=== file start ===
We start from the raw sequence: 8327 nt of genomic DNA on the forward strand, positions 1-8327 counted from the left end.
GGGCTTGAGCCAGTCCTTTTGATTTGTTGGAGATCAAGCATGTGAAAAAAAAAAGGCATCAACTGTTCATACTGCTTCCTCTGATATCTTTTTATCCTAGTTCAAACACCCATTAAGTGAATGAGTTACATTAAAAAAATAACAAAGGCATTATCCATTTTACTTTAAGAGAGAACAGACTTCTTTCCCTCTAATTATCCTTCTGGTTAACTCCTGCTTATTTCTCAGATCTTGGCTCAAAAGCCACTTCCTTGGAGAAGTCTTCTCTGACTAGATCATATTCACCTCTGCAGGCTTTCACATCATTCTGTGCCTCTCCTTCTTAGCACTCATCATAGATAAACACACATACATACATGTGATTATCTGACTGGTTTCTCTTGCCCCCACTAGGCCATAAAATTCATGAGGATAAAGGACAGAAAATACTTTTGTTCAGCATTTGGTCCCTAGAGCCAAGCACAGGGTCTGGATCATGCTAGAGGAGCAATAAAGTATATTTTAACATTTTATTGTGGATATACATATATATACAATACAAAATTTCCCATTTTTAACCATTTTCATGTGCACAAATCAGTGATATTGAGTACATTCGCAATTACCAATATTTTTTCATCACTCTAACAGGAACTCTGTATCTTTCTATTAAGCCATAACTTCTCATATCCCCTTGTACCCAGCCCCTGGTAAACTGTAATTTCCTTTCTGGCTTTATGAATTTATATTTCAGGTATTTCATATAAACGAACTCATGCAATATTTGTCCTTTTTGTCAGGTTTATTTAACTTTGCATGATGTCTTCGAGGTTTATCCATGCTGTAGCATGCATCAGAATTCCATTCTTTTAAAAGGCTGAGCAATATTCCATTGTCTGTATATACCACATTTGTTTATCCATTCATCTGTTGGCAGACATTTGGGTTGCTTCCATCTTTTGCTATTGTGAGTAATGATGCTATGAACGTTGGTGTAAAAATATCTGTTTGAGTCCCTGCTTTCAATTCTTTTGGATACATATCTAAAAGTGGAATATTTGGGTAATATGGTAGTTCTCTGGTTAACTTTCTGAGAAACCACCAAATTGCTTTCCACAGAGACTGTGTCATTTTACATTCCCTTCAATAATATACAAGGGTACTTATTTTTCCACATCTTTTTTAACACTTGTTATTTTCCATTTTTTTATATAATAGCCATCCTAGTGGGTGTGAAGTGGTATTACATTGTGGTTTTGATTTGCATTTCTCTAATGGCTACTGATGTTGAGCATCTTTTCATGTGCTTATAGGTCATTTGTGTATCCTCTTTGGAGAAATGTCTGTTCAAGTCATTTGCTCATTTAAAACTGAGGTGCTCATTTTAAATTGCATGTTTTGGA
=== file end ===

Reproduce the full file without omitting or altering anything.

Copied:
We start from the raw sequence: 8327 nt of genomic DNA on the forward strand, positions 1-8327 counted from the left end.
GGGCTTGAGCCAGTCCTTTTGATTTGTTGGAGATCAAGCATGTGAAAAAAAAAAGGCATCAACTGTTCATACTGCTTCCTCTGATATCTTTTTATCCTAGTTCAAACACCCATTAAGTGAATGAGTTACATTAAAAAAATAACAAAGGCATTATCCATTTTACTTTAAGAGAGAACAGACTTCTTTCCCTCTAATTATCCTTCTGGTTAACTCCTGCTTATTTCTCAGATCTTGGCTCAAAAGCCACTTCCTTGGAGAAGTCTTCTCTGACTAGATCATATTCACCTCTGCAGGCTTTCACATCATTCTGTGCCTCTCCTTCTTAGCACTCATCATAGATAAACACACATACATACATGTGATTATCTGACTGGTTTCTCTTGCCCCCACTAGGCCATAAAATTCATGAGGATAAAGGACAGAAAATACTTTTGTTCAGCATTTGGTCCCTAGAGCCAAGCACAGGGTCTGGATCATGCTAGAGGAGCAATAAAGTATATTTTAACATTTTATTGTGGATATACATATATATACAATACAAAATTTCCCATTTTTAACCATTTTCATGTGCACAAATCAGTGATATTGAGTACATTCGCAATTACCAATATTTTTTCATCACTCTAACAGGAACTCTGTATCTTTCTATTAAGCCATAACTTCTCATATCCCCTTGTACCCAGCCCCTGGTAAACTGTAATTTCCTTTCTGGCTTTATGAATTTATATTTCAGGTATTTCATATAAACGAACTCATGCAATATTTGTCCTTTTTGTCAGGTTTATTTAACTTTGCATGATGTCTTCGAGGTTTATCCATGCTGTAGCATGCATCAGAATTCCATTCTTTTAAAAGGCTGAGCAATATTCCATTGTCTGTATATACCACATTTGTTTATCCATTCATCTGTTGGCAGACATTTGGGTTGCTTCCATCTTTTGCTATTGTGAGTAATGATGCTATGAACGTTGGTGTAAAAATATCTGTTTGAGTCCCTGCTTTCAATTCTTTTGGATACATATCTAAAAGTGGAATATTTGGGTAATATGGTAGTTCTCTGGTTAACTTTCTGAGAAACCACCAAATTGCTTTCCACAGAGACTGTGTCATTTTACATTCCCTTCAATAATATACAAGGGTACTTATTTTTCCACATCTTTTTTAACACTTGTTATTTTCCATTTTTTTATATAATAGCCATCCTAGTGGGTGTGAAGTGGTATTACATTGTGGTTTTGATTTGCATTTCTCTAATGGCTACTGATGTTGAGCATCTTTTCATGTGCTTATAGGTCATTTGTGTATCCTCTTTGGAGAAATGTCTGTTCAAGTCATTTGCTCATTTAAAACTGAGGTGCTCATTTTAAATTGCATGTTTTGGA